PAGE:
Neural Prolotherapy (neurofascial prolotherapy)
Neural Prolotherapy involves injecting a dextrose solution subcutaneously (the fatty layer just under the skin), to treat neurogenic inflammation. In the subcutaneous layer, we find fascia, which is rich in subcutaneous nerves. These nerves can be a source of pain, and it’s thought that by injecting dextrose into this area, previously ‘misbehaving’ nerves start to function better. Once these areas have been injected, swelling and pain are reduced and function improves.
Put simply, nerves can become ‘kinked’ as they penetrate and pass through fascia. This kink will irritate the nerve and cause ectopic impulses to form. These lead to reflex muscular spasm in the area. The irritated nerve will also start to produce Substance P and Calcitonin Gene Related Peptide (CGRP). These two chemicals are responsible for casing pain and swelling in the tissue surrounding the nerve. With the nerve becoming kinked, the flow of fluid within the nerve is impaired (much like a hose-pipe), and this inhibits normal nerve growth and repair.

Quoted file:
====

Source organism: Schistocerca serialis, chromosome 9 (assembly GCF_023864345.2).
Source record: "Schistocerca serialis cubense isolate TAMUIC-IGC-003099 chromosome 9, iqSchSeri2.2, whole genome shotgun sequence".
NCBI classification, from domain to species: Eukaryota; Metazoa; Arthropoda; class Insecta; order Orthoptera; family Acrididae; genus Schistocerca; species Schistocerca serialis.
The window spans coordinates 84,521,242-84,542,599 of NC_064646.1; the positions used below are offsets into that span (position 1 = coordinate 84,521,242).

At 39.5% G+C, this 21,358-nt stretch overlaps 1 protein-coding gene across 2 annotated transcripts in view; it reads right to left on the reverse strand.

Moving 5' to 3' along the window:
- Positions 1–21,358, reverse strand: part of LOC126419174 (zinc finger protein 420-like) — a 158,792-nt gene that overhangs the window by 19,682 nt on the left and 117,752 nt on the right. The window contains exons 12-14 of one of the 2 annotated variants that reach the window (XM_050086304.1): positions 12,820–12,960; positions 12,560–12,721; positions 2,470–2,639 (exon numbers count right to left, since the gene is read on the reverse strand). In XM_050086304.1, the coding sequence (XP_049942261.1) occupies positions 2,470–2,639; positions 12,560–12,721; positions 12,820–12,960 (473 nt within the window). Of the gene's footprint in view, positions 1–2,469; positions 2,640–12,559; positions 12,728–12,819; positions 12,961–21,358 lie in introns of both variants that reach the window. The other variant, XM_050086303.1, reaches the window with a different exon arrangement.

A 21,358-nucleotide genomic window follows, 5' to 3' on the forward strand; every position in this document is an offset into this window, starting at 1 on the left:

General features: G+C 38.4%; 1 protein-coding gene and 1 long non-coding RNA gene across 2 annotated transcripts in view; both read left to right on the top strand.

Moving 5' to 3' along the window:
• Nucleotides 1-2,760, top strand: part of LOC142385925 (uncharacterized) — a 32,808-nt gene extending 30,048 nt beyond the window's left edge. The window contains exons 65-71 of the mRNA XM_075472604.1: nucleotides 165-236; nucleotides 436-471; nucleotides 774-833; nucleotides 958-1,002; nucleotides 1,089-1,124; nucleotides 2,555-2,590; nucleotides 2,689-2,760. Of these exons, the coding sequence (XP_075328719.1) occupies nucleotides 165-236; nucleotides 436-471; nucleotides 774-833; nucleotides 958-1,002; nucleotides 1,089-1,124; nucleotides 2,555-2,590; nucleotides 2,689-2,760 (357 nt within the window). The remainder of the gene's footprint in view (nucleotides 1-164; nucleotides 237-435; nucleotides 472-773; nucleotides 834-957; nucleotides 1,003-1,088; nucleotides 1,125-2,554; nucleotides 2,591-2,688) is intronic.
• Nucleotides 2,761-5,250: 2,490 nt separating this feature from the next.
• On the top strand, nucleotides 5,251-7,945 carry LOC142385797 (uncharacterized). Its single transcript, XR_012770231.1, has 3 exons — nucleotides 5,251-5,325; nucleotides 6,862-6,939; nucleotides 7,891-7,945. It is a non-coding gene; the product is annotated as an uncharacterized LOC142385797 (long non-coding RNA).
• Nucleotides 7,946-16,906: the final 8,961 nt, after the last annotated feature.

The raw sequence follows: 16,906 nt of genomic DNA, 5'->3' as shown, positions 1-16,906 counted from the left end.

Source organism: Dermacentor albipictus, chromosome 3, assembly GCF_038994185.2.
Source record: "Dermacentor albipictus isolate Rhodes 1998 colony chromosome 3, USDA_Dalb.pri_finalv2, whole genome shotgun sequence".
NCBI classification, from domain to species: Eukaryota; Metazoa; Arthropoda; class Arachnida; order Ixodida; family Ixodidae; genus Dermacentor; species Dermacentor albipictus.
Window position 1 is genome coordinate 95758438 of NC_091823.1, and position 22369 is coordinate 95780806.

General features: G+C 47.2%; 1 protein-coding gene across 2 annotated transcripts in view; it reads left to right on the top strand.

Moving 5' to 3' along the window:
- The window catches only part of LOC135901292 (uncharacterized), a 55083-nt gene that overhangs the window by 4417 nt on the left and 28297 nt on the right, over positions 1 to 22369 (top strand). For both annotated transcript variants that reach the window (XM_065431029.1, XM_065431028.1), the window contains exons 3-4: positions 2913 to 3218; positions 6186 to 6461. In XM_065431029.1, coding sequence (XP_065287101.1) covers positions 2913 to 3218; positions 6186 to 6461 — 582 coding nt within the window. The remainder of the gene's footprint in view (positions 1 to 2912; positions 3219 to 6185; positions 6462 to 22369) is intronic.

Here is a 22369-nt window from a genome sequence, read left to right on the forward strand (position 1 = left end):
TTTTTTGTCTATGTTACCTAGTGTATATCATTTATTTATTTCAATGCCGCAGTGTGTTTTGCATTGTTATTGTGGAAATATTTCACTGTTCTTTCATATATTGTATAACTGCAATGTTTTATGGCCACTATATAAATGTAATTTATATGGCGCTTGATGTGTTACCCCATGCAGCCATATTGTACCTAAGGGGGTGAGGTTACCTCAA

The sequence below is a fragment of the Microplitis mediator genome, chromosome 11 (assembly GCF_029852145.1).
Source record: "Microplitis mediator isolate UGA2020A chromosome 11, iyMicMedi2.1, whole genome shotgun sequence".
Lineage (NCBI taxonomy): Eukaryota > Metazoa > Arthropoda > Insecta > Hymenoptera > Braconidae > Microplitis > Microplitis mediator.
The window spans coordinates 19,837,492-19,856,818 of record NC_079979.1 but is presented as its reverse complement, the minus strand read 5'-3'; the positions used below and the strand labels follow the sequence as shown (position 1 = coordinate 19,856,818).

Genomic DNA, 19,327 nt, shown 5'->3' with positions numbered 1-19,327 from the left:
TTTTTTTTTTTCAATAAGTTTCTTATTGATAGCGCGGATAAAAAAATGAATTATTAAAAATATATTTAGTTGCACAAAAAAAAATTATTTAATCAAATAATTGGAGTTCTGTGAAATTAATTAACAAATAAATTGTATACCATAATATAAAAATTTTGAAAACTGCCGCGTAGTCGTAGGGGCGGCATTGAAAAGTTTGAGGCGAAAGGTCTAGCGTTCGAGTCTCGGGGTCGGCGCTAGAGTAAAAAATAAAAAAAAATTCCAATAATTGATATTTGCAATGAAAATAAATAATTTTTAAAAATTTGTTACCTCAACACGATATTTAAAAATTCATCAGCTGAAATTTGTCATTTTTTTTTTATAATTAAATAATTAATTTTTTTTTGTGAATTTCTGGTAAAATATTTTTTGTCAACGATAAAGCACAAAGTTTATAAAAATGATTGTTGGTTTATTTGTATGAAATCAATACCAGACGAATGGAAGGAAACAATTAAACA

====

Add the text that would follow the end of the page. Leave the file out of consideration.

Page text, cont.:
Neural prolotherapy is thought to work on the basis of Hilton’s Law, which states that the nerve supplying a joint also supplies the muscles that move that joint and the skin covering the joint. So by treating at the subcutaneous level, deeper joint pain can be relieved. It may be that healing in deeper structures will take place spontaneously if the nerves above the deeper structures are returned to normalcy. The dextrose solution used also inhibits the release of the inflammatory factors substance P and CGRP, as the dextrose binds to the pre-synaptic channels, thereby blocking the inflammatory factors and decreasing neurogenic inflammation.
Treatment is recommended 1x weekly